250.30 is contrary to what your saying




250.30 - CAUTION: The neutral-to-ground connection for a separately derived system cannot be made at more than one location. To do so would create multiple neutral-to-ground connections, which produces multiple neutral current return paths to the grounded (neutral) conductor of power supply, which can create a fire, shock hazard as well as power quality problems from electromagnetic interference. See 250.6 and 250.142(A).


250.34 Generators-Portable and Vehicle-Mounted
(A) Portable Generators. The frame of a portable generator is not be required to be grounded to the earth if:
(1) The generator only supplies equipment or cord-and-plug-connected equipment through receptacles mounted on the generator, or both, and
(2) The metal parts of generator and the grounding terminals of the receptacles are bonded to the generator frame.

(B) Vehicle-Mounted Generators. The frame of a portable generator is not required to be grounded to the earth if:
(1) The generator frame is bonded to the vehicle frame.
(2) The generator only supplies equipment or cord-and-plug-connected equipment through receptacles mounted on the generator, or both, and
(3) The metal parts of generator and the grounding terminals of the receptacles are bonded to the generator frame.

Quote:

FPN: Portable generators that supply fixed wiring systems must be grounded in accordance with 250.30 for separately derived systems if they supply a transfer switch that switches the neutral.
I am not using a transfer panel, I'm using an interlock directly back to the load center.

Auger01 12-06-2012 06:31 PM

Quote:

Originally Posted by Julius793 (Post 1067766)
Ok now that I got home.... To prove my point that the frame of the generator MUST be bonded to neutral look at 250.34


250.34 refers to the frame being connected to a grounding elecrode.

The way the op is connecting it, the generator frame is connected to the grounding electrode.

Care to try again? :whistling2:

AdamBNYC 12-06-2012 06:40 PM

So while I dont think it will "kill" me if I dont disconnect the Neutral from the Generator, the NEC states that it could cause "Power Quality Problems"

So as long as there isnt anything wrong with disconnecting the neutral from the generator, it seems I might get cleaner power this way. Thats a big thing considering how dirty power from a generator could be.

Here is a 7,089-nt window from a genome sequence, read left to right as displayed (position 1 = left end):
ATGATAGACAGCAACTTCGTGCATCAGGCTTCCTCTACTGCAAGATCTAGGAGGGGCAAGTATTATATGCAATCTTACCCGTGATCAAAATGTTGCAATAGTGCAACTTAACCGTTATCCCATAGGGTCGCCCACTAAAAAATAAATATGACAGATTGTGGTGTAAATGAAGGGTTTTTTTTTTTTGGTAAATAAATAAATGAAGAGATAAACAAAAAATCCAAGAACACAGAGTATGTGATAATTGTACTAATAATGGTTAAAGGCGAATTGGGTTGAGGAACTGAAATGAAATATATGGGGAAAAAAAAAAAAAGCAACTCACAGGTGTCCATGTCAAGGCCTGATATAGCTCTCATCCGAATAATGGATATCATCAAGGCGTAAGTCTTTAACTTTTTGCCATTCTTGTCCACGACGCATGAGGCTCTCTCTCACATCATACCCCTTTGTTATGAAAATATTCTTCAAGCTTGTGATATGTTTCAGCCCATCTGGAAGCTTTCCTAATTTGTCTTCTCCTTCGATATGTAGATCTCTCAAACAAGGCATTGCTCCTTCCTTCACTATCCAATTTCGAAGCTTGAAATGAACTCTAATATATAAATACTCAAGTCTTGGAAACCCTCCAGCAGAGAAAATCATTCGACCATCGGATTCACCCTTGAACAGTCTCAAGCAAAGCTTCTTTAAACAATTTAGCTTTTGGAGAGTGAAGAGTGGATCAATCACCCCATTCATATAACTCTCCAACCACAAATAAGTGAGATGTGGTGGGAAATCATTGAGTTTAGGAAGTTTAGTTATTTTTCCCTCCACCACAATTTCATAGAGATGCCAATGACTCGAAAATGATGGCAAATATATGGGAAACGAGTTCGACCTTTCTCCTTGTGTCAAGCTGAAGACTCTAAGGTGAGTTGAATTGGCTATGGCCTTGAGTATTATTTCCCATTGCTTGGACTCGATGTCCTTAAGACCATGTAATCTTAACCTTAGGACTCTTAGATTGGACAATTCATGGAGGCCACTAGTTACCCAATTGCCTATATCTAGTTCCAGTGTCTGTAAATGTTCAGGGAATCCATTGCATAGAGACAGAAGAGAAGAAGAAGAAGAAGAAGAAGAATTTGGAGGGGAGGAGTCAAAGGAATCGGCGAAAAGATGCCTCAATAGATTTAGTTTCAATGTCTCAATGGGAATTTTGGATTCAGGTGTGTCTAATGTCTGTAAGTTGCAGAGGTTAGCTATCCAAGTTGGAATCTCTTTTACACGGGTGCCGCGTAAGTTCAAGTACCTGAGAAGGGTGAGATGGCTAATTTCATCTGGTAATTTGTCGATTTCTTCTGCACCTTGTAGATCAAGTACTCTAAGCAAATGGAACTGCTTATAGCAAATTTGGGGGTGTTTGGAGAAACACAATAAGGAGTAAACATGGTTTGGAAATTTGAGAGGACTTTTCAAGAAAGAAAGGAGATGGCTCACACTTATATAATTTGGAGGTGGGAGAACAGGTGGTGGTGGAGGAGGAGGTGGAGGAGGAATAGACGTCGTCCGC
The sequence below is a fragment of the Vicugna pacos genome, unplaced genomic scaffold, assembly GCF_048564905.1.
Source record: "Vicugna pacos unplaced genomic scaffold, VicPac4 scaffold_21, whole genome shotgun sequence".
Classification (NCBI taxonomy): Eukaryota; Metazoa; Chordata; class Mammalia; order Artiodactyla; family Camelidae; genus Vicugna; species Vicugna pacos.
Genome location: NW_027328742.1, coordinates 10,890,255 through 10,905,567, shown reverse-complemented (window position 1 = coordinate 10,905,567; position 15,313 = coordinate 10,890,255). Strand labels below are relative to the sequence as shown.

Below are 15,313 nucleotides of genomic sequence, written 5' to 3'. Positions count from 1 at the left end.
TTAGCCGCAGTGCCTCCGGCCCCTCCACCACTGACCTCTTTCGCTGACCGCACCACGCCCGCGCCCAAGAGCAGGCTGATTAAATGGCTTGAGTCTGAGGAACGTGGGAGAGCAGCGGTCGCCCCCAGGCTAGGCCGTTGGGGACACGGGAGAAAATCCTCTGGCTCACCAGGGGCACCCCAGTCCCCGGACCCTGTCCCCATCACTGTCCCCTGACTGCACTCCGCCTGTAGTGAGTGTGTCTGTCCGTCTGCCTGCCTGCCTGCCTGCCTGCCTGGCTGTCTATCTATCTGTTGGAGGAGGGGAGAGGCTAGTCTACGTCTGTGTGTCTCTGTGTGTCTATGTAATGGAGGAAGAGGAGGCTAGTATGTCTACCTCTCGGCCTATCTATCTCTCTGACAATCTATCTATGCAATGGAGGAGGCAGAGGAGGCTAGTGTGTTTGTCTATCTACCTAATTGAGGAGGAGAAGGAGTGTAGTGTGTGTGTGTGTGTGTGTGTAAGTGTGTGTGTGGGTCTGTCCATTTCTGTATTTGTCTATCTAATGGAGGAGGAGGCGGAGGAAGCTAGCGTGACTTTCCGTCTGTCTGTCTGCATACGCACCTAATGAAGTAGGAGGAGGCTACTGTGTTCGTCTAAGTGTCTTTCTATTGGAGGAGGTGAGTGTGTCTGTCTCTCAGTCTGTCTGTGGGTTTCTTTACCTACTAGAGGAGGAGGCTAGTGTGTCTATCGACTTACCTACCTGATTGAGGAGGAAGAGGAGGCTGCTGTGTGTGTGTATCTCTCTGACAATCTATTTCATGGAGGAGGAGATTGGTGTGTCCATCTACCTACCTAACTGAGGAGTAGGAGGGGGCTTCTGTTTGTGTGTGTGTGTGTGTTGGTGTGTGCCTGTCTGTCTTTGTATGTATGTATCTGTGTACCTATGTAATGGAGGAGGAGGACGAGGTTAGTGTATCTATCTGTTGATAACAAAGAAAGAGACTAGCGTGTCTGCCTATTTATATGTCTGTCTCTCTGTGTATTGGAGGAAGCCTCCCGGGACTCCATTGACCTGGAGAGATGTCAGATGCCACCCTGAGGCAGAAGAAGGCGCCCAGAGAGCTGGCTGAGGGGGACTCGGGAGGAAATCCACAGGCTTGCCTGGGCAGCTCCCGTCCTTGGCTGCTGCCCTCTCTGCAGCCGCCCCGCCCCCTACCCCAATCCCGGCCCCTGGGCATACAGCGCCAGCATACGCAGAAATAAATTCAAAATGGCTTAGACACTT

stickboy1375 12-06-2012 06:44 PM

Quote:

Originally Posted by AdamBNYC (Post 1067816)
So while I dont think it will "kill" me if I dont disconnect the Neutral from the Generator, the NEC states that it could cause "Power Quality Problems"

So as long as there isnt anything wrong with disconnecting the neutral from the generator, it seems I might get cleaner power this way. Thats a big thing considering how dirty power from a generator could be.

No, and not even sure how you came to that conclusion?

speedster1 12-06-2012 09:36 PM

In leau of starting a seperate thread is there any issues with me using an interlock kit and backfeeding a 200 amp subpanel through a 30amp double pole breaker via an outside reliant box and 4 prong nema cord? I have an 8000w generac genset and my subpanel's neutral and ground are not bonded.

TTW 12-06-2012 09:51 PM

Quote:

Originally Posted by speedster1 (Post 1067988)
In leau of starting a seperate thread is there any issues with me using an interlock kit and backfeeding a 200 amp subpanel through a 30amp double pole breaker via an outside reliant box and 4 prong nema cord? I have an 8000w generac genset and my subpanel's neutral and ground are not bonded.

An interlock is designed to prevent you from backfeeding your main panel, and possibly the transformer on the power pole, and zapping the lineman working to restore power.

Oh maybe I read it wrong. Wait, you have a 200 amp sub panel? What is your main service? That's one heck of a sub panel...

speedster1 12-06-2012 09:59 PM

Well its actually my main circuit breaker but since I have a 200amp disconnect at my meter outside this box is technically considered a subpanel and the neutral and ground are unbonded.

I just wondered if floating the neutral came into play in my case since I'm backfeeding a breaker box with an unbonded neutral/ground